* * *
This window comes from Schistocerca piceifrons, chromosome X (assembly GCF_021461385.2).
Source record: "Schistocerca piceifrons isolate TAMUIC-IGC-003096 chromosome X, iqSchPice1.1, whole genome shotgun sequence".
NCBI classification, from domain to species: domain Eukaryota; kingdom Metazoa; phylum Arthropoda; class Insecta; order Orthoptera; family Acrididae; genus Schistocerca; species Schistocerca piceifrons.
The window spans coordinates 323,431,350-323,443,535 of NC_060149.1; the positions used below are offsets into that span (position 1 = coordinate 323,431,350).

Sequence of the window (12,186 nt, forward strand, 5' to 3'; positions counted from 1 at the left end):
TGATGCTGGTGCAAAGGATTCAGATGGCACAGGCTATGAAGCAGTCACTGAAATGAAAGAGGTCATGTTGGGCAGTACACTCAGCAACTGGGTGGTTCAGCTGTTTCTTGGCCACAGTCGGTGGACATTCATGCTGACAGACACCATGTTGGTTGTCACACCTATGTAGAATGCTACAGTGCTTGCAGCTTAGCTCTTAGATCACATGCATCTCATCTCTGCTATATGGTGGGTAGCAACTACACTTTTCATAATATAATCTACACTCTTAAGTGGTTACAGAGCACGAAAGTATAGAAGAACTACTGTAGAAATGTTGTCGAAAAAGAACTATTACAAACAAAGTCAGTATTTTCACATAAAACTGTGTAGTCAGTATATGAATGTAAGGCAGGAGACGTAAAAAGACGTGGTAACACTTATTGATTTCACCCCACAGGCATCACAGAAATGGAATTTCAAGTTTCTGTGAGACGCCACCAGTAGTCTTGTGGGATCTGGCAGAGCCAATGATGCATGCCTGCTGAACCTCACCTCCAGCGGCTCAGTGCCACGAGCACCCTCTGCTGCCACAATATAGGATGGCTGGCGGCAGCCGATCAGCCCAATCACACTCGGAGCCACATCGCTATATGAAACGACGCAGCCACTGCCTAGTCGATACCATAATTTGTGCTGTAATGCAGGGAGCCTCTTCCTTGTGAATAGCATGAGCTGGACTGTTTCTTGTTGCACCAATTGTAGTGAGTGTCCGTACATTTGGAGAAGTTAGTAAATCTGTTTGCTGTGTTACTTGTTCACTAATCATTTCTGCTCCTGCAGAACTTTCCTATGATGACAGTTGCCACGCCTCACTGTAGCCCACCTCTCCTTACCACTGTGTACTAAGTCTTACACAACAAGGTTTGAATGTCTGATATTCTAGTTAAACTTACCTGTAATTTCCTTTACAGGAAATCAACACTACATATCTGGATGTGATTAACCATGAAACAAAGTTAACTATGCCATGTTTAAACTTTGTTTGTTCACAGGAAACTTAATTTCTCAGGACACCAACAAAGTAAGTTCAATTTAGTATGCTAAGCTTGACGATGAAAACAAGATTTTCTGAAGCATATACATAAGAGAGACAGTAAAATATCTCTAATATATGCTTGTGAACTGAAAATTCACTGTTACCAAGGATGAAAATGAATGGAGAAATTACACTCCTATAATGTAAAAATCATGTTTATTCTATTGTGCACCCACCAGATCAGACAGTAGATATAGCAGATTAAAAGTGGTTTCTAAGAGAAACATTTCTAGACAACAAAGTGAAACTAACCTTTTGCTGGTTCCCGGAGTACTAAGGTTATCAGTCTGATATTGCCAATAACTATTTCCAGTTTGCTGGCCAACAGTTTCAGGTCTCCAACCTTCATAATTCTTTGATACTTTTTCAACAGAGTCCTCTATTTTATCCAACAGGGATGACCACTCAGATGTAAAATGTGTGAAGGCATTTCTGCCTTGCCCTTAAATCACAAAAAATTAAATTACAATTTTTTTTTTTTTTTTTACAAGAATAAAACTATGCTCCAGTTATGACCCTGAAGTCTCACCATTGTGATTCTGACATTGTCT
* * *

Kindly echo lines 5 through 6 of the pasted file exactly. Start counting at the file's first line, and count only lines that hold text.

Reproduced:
Sequence of the window (12,186 nt, forward strand, 5' to 3'; positions counted from 1 at the left end):
TGATGCTGGTGCAAAGGATTCAGATGGCACAGGCTATGAAGCAGTCACTGAAATGAAAGAGGTCATGTTGGGCAGTACACTCAGCAACTGGGTGGTTCAGCTGTTTCTTGGCCACAGTCGGTGGACATTCATGCTGACAGACACCATGTTGGTTGTCACACCTATGTAGAATGCTACAGTGCTTGCAGCTTAGCTCTTAGATCACATGCATCTCATCTCTGCTATATGGTGGGTAGCAACTACACTTTTCATAATATAATCTACACTCTTAAGTGGTTACAGAGCACGAAAGTATAGAAGAACTACTGTAGAAATGTTGTCGAAAAAGAACTATTACAAACAAAGTCAGTATTTTCACATAAAACTGTGTAGTCAGTATATGAATGTAAGGCAGGAGACGTAAAAAGACGTGGTAACACTTATTGATTTCACCCCACAGGCATCACAGAAATGGAATTTCAAGTTTCTGTGAGACGCCACCAGTAGTCTTGTGGGATCTGGCAGAGCCAATGATGCATGCCTGCTGAACCTCACCTCCAGCGGCTCAGTGCCACGAGCACCCTCTGCTGCCACAATATAGGATGGCTGGCGGCAGCCGATCAGCCCAATCACACTCGGAGCCACATCGCTATATGAAACGACGCAGCCACTGCCTAGTCGATACCATAATTTGTGCTGTAATGCAGGGAGCCTCTTCCTTGTGAATAGCATGAGCTGGACTGTTTCTTGTTGCACCAATTGTAGTGAGTGTCCGTACATTTGGAGAAGTTAGTAAATCTGTTTGCTGTGTTACTTGTTCACTAATCATTTCTGCTCCTGCAGAACTTTCCTATGATGACAGTTGCCACGCCTCACTGTAGCCCACCTCTCCTTACCACTGTGTACTAAGTCTTACACAACAAGGTTTGAATGTCTGATATTCTAGTTAAACTTACCTGTAATTTCCTTTACAGGAAATCAACACTACATATCTGGATGTGATTAACCATGAAACAAAGTTAACTATGCCATGTTTAAACTTTGTTTGTTCACAGGAAACTTAATTTCTCAGGACACCAACAAAGTAAGTTCAATTTAGTATGCTAAGCTTGACGATGAAAACAAGATTTTCTGAAGCATATACATAAGAGAGACAGTAAAATATCTCTAATATATGCTTGTGAACTGAAAATTCACTGTTACCAAGGATGAAAATGAATGGAGAAATTACACTCCTATAATGTAAAAATCATGTTTATTCTATTGTGCACCCACCAGATCAGACAGTAGATATAGCAGATTAAAAGTGGTTTCTAAGAGAAACATTTCTAGACAACAAAGTGAAACTAACCTTTTGCTGGTTCCCGGAGTACTAAGGTTATCAGTCTGATATTGCCAATAACTATTTCCAGTTTGCTGGCCAACAGTTTCAGGTCTCCAACCTTCATAATTCTTTGATACTTTTTCAACAGAGTCCTCTATTTTATCCAACAGGGATGACCACTCAGATGTAAAATGTGTGAAGGCATTTCTGCCTTGCCCTTAAATCACAAAAAATTAAATTACAATTTTTTTTTTTTTTTTTACAAGAATAAAACTATGCTCCAGTTATGACCCTGAAGTCTCACCATTGTGATTCTGACATTGTCT